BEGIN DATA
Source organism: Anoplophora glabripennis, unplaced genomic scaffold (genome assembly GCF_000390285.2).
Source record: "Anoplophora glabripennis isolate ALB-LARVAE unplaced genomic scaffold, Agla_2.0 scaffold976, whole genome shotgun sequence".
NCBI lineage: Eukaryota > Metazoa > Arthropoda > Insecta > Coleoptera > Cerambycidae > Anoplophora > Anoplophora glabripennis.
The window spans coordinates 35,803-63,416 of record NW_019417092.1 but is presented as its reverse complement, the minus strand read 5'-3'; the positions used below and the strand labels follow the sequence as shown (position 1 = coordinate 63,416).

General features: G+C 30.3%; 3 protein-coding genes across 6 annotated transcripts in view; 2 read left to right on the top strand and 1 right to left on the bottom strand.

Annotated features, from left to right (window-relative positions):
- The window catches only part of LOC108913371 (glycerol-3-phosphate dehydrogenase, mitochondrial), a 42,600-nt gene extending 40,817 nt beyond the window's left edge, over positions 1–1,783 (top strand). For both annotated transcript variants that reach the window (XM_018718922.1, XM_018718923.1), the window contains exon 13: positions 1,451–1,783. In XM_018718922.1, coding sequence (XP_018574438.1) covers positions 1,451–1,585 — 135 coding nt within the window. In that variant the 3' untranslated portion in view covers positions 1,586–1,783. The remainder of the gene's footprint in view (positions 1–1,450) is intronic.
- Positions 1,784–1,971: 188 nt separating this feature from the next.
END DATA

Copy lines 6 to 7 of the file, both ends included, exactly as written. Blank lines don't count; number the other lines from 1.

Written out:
Annotated features, from left to right (window-relative positions):
- The window catches only part of LOC108913371 (glycerol-3-phosphate dehydrogenase, mitochondrial), a 42,600-nt gene extending 40,817 nt beyond the window's left edge, over positions 1–1,783 (top strand). For both annotated transcript variants that reach the window (XM_018718922.1, XM_018718923.1), the window contains exon 13: positions 1,451–1,783. In XM_018718922.1, coding sequence (XP_018574438.1) covers positions 1,451–1,585 — 135 coding nt within the window. In that variant the 3' untranslated portion in view covers positions 1,586–1,783. The remainder of the gene's footprint in view (positions 1–1,450) is intronic.